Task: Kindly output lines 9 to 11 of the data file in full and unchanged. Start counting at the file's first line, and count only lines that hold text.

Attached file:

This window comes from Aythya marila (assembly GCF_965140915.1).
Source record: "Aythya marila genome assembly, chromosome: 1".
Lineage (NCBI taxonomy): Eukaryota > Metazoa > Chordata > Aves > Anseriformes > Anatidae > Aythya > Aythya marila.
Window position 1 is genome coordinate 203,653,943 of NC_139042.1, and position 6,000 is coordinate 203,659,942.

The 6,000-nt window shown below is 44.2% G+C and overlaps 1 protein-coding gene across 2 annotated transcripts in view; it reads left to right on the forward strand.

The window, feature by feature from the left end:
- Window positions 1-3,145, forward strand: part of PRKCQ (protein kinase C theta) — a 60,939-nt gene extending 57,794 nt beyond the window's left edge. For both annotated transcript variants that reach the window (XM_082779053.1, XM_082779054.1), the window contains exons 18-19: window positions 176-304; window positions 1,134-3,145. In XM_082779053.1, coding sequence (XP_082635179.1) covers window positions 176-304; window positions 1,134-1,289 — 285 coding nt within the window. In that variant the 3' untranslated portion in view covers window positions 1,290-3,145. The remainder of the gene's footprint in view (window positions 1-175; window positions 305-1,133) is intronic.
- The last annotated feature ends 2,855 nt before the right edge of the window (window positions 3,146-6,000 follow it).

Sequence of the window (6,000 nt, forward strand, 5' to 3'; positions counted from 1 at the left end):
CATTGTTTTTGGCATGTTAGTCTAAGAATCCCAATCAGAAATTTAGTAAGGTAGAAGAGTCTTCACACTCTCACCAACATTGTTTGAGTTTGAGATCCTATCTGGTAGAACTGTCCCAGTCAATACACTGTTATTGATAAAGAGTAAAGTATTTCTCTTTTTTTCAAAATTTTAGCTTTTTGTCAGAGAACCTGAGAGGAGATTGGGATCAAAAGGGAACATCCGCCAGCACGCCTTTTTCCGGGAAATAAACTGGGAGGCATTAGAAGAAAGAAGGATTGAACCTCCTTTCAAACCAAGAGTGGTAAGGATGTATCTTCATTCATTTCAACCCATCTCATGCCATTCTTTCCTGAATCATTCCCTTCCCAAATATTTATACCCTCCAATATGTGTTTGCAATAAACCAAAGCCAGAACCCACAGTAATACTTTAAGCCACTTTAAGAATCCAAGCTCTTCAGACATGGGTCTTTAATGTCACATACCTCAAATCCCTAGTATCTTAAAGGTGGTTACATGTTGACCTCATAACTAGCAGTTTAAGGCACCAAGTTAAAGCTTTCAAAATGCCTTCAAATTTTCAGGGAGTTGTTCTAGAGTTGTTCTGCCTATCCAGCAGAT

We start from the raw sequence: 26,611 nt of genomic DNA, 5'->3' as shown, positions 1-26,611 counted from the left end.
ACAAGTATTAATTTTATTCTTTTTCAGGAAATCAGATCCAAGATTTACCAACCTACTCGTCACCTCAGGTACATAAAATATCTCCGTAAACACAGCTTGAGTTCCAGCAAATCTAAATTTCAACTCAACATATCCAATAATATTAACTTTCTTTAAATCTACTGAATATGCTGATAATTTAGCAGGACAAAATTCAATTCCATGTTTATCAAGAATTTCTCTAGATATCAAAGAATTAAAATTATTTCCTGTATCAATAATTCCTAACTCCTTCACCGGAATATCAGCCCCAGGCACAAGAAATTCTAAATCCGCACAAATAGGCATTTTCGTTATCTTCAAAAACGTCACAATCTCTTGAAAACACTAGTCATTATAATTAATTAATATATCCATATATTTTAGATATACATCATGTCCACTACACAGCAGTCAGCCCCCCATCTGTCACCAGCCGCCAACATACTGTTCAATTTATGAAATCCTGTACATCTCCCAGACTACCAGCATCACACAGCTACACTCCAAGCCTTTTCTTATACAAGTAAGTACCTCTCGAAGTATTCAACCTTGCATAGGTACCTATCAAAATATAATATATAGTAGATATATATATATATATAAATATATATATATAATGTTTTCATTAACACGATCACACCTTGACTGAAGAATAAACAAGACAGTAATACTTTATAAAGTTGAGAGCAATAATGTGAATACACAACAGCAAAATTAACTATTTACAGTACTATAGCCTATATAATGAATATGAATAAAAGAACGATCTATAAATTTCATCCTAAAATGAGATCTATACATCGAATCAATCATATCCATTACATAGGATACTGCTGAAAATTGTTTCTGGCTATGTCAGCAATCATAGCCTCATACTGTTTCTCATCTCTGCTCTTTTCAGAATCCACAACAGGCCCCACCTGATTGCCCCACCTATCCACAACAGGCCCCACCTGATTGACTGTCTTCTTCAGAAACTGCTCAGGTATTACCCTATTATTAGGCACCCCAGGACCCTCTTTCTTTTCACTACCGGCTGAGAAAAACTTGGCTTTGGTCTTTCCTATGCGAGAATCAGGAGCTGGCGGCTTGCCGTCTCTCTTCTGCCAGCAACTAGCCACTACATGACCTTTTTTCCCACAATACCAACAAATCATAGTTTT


Sequence of the window (6,000 nt, forward strand, 5' to 3'; positions counted from 1 at the left end):
CATTGTTTTTGGCATGTTAGTCTAAGAATCCCAATCAGAAATTTAGTAAGGTAGAAGAGTCTTCACACTCTCACCAACATTGTTTGAGTTTGAGATCCTATCTGGTAGAACTGTCCCAGTCAATACACTGTTATTGATAAAGAGTAAAGTATTTCTCTTTTTTTCAAAATTTTAGCTTTTTGTCAGAGAACCTGAGAGGAGATTGGGATCAAAAGGGAACATCCGCCAGCACGCCTTTTTCCGGGAAATAAACTGGGAGGCATTAGAAGAAAGAAGGATTGAACCTCCTTTCAAACCAAGAGTGGTAAGGATGTATCTTCATTCATTTCAACCCATCTCATGCCATTCTTTCCTGAATCATTCCCTTCCCAAATATTTATACCCTCCAATATGTGTTTGCAATAAACCAAAGCCAGAACCCACAGTAATACTTTAAGCCACTTTAAGAATCCAAGCTCTTCAGACATGGGTCTTTAATGTCACATACCTCAAATCCCTAGTATCTTAAAGGTGGTTACATGTTGACCTCATAACTAGCAGTTTAAGGCACCAAGTTAAAGCTTTCAAAATGCCTTCAAATTTTCAGGGAGTTGTTCTAGAGTTGTTCTGCCTATCCAGCAGAT

We start from the raw sequence: 26,611 nt of genomic DNA, 5'->3' as shown, positions 1-26,611 counted from the left end.